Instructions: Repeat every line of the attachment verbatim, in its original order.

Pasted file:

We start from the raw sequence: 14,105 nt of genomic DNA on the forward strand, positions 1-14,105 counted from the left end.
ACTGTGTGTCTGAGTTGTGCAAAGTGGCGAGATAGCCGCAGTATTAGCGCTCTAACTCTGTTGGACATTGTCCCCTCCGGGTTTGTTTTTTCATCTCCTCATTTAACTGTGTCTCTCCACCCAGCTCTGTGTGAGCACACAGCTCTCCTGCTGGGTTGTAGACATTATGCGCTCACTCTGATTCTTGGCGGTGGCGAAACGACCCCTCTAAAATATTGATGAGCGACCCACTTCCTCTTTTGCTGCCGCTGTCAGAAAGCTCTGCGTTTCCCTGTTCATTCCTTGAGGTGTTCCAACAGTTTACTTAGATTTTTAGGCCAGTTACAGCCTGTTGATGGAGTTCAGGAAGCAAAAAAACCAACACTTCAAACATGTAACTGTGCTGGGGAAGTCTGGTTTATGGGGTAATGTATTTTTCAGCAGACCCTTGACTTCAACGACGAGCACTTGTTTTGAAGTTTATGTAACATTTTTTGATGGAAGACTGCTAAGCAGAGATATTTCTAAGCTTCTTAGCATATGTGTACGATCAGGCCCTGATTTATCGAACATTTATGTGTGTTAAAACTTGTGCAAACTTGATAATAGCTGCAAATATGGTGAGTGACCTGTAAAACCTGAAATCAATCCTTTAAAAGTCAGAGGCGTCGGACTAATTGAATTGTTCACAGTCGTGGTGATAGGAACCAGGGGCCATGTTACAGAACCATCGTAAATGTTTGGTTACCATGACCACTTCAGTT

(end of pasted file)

We start from the raw sequence: 14,105 nt of genomic DNA on the forward strand, positions 1-14,105 counted from the left end.
ACTGTGTGTCTGAGTTGTGCAAAGTGGCGAGATAGCCGCAGTATTAGCGCTCTAACTCTGTTGGACATTGTCCCCTCCGGGTTTGTTTTTTCATCTCCTCATTTAACTGTGTCTCTCCACCCAGCTCTGTGTGAGCACACAGCTCTCCTGCTGGGTTGTAGACATTATGCGCTCACTCTGATTCTTGGCGGTGGCGAAACGACCCCTCTAAAATATTGATGAGCGACCCACTTCCTCTTTTGCTGCCGCTGTCAGAAAGCTCTGCGTTTCCCTGTTCATTCCTTGAGGTGTTCCAACAGTTTACTTAGATTTTTAGGCCAGTTACAGCCTGTTGATGGAGTTCAGGAAGCAAAAAAACCAACACTTCAAACATGTAACTGTGCTGGGGAAGTCTGGTTTATGGGGTAATGTATTTTTCAGCAGACCCTTGACTTCAACGACGAGCACTTGTTTTGAAGTTTATGTAACATTTTTTGATGGAAGACTGCTAAGCAGAGATATTTCTAAGCTTCTTAGCATATGTGTACGATCAGGCCCTGATTTATCGAACATTTATGTGTGTTAAAACTTGTGCAAACTTGATAATAGCTGCAAATATGGTGAGTGACCTGTAAAACCTGAAATCAATCCTTTAAAAGTCAGAGGCGTCGGACTAATTGAATTGTTCACAGTCGTGGTGATAGGAACCAGGGGCCATGTTACAGAACCATCGTAAATGTTTGGTTACCATGACCACTTCAGTT